Macinaw City, Michigan.
This week Sofia challenges us to play with exposure either in-camera or in post-processing. She writes, “For this challenge, it is up to you how you work on exposure. You might, like me, prefer to use shutter speed to change the exposure balance when shooting. You can also play with aperture. Or you can have fun changing the exposure settings while editing. The idea here is to see how the mood of any photo depends on its exposure.” You can read her entire challenge post here.
One of my favorite things to do in post-processing is to make day into night. With a little help from Luminar Neo, I was even able to turn the light on in the lighthouse. With the white background on my blogsite, you may like to view the image on a dark background. Click on the photo to view it on my Flickr site. For reference, here’s the “real” image captured mid-day.
Instead of going “to the dark side” to create a low-key image, sometimes I like to go in the opposite direction to create a high-key image with signs of purposeful overexposure. The image above is a composite featuring an overexposed view of the beach layered with a couple of “light leaks”, images of textures that add an abstract nature to the image.
Black-and-white images can be enhanced by the use of low- or high-key processing. I used a filter in Lightroom to lower the exposure of this image. I then started tweaking the individual color channels to brighten and darken certain parts of the image. I don’t use this technique often, but I thought it would be a fun experiment specifically for this challenge.
If you’ve seen those photos of water that is silky smooth in the ocean, or as in this waterfall example, you’ve seen the results of a long exposure. It’s best to use a tripod for these shots, though I didn’t have one with me when this image was taken in Mount Ranier National Park. I propped the camera on a rock and held it as still as I could. Then I stopped the lens down to f/18 in manual mode and set the shutter speed to 1/4 second. The waterfall was mostly in the shade or I would have needed a neutral density filter to block the light that hit the sensor for a relatively long time. With a neutral density filter, I could have slowed the shutter down to a second or even longer to create an even smoother water flow. Without a tripod, though, a one-second-long exposure would surely have increased motion blur. A close examination of this image on my Flickr site will reveal a small amount of blur as I apparently moved the camera ever so slightly when I pressed the shutter button. I should have used the self-timer.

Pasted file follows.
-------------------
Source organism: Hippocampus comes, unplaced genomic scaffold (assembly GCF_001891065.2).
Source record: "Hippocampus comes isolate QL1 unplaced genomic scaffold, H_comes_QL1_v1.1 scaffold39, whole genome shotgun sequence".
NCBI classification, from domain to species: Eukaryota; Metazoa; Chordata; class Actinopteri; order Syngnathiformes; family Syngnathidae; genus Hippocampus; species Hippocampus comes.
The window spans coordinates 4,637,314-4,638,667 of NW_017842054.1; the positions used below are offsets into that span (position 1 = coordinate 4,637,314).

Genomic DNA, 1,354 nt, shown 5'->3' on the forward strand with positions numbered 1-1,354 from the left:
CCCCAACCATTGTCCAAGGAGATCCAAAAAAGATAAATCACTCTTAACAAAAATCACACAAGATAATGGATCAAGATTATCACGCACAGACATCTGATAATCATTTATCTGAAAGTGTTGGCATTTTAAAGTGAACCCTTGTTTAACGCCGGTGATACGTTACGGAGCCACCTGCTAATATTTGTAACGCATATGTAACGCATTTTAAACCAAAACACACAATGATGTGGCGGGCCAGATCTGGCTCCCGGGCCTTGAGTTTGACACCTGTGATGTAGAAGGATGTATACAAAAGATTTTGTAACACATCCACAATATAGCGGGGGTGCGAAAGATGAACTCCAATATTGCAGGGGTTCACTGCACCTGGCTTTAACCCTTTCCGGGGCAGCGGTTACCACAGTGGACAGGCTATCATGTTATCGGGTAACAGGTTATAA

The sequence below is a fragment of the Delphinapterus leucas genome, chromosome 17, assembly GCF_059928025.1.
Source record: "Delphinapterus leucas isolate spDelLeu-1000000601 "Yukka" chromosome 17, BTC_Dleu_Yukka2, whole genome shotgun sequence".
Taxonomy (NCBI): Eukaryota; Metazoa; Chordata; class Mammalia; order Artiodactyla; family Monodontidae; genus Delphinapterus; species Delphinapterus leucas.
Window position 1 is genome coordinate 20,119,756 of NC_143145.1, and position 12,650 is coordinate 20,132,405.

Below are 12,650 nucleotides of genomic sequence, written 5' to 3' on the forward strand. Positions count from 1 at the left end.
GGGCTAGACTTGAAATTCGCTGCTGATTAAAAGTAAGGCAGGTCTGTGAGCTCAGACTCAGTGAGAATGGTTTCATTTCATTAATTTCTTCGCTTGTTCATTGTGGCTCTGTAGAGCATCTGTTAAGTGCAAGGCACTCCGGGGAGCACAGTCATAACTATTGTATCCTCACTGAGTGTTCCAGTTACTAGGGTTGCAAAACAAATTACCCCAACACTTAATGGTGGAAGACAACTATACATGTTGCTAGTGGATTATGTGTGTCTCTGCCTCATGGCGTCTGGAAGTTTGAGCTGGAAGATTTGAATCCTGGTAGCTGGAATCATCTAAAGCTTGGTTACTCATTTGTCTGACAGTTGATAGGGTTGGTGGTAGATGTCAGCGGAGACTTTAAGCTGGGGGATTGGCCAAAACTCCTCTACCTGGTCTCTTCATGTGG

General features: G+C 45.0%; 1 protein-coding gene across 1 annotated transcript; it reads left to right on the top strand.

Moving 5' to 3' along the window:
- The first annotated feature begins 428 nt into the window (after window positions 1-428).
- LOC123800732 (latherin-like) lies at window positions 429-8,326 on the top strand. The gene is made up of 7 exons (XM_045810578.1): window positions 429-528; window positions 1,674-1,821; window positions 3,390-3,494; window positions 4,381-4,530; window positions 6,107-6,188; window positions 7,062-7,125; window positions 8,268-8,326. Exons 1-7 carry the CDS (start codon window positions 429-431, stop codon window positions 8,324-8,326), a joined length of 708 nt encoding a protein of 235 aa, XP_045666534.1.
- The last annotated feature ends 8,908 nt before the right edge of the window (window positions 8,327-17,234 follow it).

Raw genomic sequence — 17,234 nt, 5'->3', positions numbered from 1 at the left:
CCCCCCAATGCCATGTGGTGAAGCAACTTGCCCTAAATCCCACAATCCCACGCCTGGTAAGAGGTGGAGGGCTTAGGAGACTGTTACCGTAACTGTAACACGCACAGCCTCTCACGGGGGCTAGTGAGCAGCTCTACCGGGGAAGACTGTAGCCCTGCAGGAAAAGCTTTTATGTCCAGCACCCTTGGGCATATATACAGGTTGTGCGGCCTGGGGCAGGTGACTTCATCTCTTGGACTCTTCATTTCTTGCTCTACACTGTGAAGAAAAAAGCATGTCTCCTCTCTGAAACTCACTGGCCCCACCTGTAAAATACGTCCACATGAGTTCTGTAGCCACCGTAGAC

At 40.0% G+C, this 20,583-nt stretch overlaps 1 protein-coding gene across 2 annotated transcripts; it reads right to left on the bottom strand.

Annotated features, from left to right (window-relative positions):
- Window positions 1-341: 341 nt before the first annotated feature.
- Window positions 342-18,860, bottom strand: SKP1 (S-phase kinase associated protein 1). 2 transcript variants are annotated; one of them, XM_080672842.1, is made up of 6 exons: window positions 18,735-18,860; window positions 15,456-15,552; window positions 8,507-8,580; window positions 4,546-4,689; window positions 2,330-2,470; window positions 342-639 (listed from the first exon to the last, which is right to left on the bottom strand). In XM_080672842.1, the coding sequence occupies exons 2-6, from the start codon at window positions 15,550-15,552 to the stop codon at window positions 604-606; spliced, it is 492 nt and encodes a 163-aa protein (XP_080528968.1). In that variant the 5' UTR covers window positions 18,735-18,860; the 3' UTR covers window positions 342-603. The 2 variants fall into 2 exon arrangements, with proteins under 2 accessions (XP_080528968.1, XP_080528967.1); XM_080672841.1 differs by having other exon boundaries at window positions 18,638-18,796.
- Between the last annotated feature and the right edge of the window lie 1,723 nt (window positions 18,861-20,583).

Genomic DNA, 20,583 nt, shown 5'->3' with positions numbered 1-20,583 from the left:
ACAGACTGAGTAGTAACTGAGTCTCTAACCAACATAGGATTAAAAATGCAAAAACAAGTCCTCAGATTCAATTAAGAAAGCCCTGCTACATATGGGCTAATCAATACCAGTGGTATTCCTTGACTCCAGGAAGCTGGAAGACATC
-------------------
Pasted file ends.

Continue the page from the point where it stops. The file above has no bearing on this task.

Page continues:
When I’m not using my cellphone, I most often use exposure bracketing to allow me to create images with a high dynamic range. This sequence of images was captured from the top of the Skylon Tower and features the Canadian falls as viewed from Niagara Falls, Ontario.
Setting up the camera for brackets allows me to capture three images in succession with a single press and hold of the shutter button. The first image is captured with what the exposure meter in the camera thinks is the best exposure for the shot.
The second image in the set reduces the exposure by one stop. You can see the difference in the highlights of the mist in the waterfall when you compare it to the first image.
The third image is overexposed. Clearly the highlights in the mist are more “blown out.” However, there is much greater detail in the bluff at the left end of the falls. For several years, I’ve used Adobe Lightroom to merge the three images into a single high dynamic range (HDR) image. Recently, Luminar Neo has added HDR Merge to its collection of tools.
In the merged image, highlights are toned down in the mist and the darker areas in the image left of the falls are clearly visible. Some HDR photographers create 5- or even 7-exposure bracket images. That’s best for high quality enlarged prints, but for my use in blog posts, three-image brackets are typically sufficient.
There’s another reason to shoot brackets all of the time, even when the goal isn’t to create HDR images. When I am unsure of the exact exposure, or the light meter in the camera gets the exposure wrong, I can choose from three images to find one that is most correct for exposure and simply process that one.
Thanks again to Sofia for her take on exposure and how photographers can use shutter, aperature, or ISO settings to help set a mood or tone to an image. For viewing on a darker background, my images for this challenge can be found here in 2K. Next week, it’s Anne’s turn to host the challenge. If you’d like to join in but aren’t sure how, you can read about it here.